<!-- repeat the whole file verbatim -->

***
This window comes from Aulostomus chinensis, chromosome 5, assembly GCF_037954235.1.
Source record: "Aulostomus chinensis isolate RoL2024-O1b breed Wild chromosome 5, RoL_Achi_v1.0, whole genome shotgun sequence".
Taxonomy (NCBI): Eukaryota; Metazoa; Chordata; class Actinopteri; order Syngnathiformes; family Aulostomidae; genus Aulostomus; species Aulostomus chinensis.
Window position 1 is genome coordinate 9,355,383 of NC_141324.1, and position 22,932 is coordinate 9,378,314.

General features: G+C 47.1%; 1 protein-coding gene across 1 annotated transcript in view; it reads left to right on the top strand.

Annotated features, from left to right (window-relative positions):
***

This window comes from Aulostomus chinensis, chromosome 5, assembly GCF_037954235.1.
Source record: "Aulostomus chinensis isolate RoL2024-O1b breed Wild chromosome 5, RoL_Achi_v1.0, whole genome shotgun sequence".
Taxonomy (NCBI): Eukaryota; Metazoa; Chordata; class Actinopteri; order Syngnathiformes; family Aulostomidae; genus Aulostomus; species Aulostomus chinensis.
Window position 1 is genome coordinate 9,355,383 of NC_141324.1, and position 22,932 is coordinate 9,378,314.

General features: G+C 47.1%; 1 protein-coding gene across 1 annotated transcript in view; it reads left to right on the top strand.

Annotated features, from left to right (window-relative positions):